This is one of those gleefully cerebral thrillers.  It is full of quips and cranks and wanton wiles, from the moment the authority on identical twins opens the letter urging him to investigate the mysterious outbreak of pyromania at England's most renowned libertarian boarding school.  It pokes its fun at cricket and at communism, at crime investigation and exhibitionist romanticism, and at all rigid conventions of unconventionality, in education or social life. 

When the romantic poet's wife (herself an earnest and innocent radical) is murdered, a newspaper man assures the scientist detective that "we don't think it fair to give the impression that just because a school's a modern one it's the sort of place where the staff go about murdering one another."  But Mr. Clutton-Brock's owns no repressive proprieties.

The author's burlesque proceeds, however, by slyness, apparent irrelevance and suggestive understatement rather than, say, such horseplay as Elliott Paul's [another witty and learned mystery writer of the period].

The effect is always amusing, even when the method veers a bit to the precious side.  And oh, yes, there's a perfectly good mystery. In fact, as already hinted, there are two. Who killed Susan Dawes, and how, and why?  And ditto with the fires set at Scope Hall.

In Middle America, meanwhile, Ray Wingfield of the Nashville Tennessean praised Murder at Liberty Hall as a superlative example of what he termed "baffoonery" (this a cute play on baffle and buffoonery): "The hyphenated surname is not misleading--'Murder at Liberty Hall' is English, psychological, scholarly, and as a mystery story quite up to standard in baffle, and in this case baffoonery de luxe."  Wingfield allowed, however, that the novel "isn't one of those breathlessly told tales."  It most definitely is not a breathlessly told tale, but you should simply sip and allow yourself to savor the subtle satire.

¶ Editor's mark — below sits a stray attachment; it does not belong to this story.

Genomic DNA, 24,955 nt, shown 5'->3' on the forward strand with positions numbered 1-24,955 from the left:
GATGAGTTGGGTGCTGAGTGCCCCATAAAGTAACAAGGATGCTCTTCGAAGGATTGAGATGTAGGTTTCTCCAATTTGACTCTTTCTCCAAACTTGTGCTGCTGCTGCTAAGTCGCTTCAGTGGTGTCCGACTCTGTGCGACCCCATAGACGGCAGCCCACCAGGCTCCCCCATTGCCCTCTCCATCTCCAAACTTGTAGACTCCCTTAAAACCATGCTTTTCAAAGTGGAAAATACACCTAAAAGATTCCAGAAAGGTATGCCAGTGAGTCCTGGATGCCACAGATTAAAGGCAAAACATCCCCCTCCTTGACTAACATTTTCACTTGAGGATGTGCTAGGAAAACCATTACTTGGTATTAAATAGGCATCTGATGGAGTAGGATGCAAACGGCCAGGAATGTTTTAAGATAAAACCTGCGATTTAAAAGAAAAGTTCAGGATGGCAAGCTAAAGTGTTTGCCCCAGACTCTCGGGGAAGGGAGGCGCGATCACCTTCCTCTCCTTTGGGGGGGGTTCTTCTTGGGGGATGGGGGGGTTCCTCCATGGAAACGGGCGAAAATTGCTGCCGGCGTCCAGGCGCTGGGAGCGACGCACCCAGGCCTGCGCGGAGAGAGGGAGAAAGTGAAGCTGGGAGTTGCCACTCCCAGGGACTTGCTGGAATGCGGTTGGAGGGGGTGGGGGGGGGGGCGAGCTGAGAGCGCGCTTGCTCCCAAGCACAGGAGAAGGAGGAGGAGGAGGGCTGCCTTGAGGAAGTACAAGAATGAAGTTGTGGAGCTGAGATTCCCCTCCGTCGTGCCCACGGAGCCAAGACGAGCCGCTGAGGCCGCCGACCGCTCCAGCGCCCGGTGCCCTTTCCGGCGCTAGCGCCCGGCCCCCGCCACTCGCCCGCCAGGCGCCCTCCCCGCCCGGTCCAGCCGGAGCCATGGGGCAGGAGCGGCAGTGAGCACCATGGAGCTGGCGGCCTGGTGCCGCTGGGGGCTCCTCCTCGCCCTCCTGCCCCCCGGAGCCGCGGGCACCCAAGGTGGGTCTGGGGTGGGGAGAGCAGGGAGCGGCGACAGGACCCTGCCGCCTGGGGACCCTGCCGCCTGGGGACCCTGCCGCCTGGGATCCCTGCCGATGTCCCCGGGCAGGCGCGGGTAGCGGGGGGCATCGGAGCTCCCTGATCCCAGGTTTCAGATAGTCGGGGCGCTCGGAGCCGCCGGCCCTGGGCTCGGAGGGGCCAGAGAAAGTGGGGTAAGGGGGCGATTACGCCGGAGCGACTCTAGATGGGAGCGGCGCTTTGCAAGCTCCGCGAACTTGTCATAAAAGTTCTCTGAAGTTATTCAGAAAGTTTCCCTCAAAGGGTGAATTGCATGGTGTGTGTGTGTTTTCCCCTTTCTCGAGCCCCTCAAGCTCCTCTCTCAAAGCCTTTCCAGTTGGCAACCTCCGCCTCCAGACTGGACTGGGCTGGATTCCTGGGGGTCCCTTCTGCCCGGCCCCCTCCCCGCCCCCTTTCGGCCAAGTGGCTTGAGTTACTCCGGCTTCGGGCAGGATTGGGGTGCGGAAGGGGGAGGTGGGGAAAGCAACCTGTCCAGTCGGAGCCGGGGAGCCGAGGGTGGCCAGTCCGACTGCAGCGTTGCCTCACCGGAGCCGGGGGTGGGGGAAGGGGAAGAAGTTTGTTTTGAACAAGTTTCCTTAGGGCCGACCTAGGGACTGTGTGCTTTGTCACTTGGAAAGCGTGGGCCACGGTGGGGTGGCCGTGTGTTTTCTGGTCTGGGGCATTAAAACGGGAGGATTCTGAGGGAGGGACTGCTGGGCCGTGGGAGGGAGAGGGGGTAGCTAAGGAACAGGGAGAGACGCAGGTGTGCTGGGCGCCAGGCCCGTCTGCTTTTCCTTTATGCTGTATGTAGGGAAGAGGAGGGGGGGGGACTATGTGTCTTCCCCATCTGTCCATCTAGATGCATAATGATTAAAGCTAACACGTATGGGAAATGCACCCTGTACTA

A friend of mine, a psychologist, often tells me that in his opinion my notoriety has not come by chance. Character, he says, is destiny, whatever that may mean, and if I had not been the kind of exhibitionist who inevitably gets known in Fleet Street, I should never have hit on so exquisitely felicitous a combination of subjects.  I must, he thinks, have instinctively wished to satisfy the mysterious tropisms of journalists with such a talent....Naturally this is not my opinion, but there it is, and I have given this perhaps too lengthy explanation partly as a relief for my feelings and partly to show how it was possible for me to be consulted about a crime, how I came to be invited to Scrope House school, and why I spent some time there posing as a detective.

Murder at Liberty Hall is set shortly before the outbreak of the Second World War, in May 1939 to be precise, as German refugees are streaming into England to escape the horrors of the Hitler regime.  The novel is narrated by James Hardwicke, scientist and authority on twins, who rather to his professed mortification has acquired what he calls a "Fleet Street reputation" as an expert on criminal tendencies in identical twins.*

*(The theory that a demonstrable criminal propensity in one identical twin indicates the likelihood of the same in the other plays a major role, incidentally, in The Far Sands, a middling Andrew Garve crime novel I reviewed in the summer.)

When the novel opens, James has been invited by wealthy reformer Mrs. Rachel Eakins to the progressive co-educational school Scope House (a pet project of Mrs. Eakins) to investigate a case of apparent pyromania among the student body.  As Mrs. Eakins explains in her rambling letter, "[T]here is no reason to think that the patient necessarily is a twin, nevertheless we try to think of the unfortunate boy or girl as a patient, and we do need someone who will view the whole problem of crime in the light of really modern science."

James is inclined to ignore this odd invitation (he gets so many of them), but he is pressed into accepting it by his lady friend Caroline Fisher, an enthusiast of the school.  (She hopes to get a post as a schoolmistress there.)  Concerning Caroline, James explains, with splendid British diffidence, "at that time I suppose I was more or less in love [with her]."

refugees were not always welcomed
with wide open arms by segments of
a native populace who didn't believe
that the newcomers would "fit in"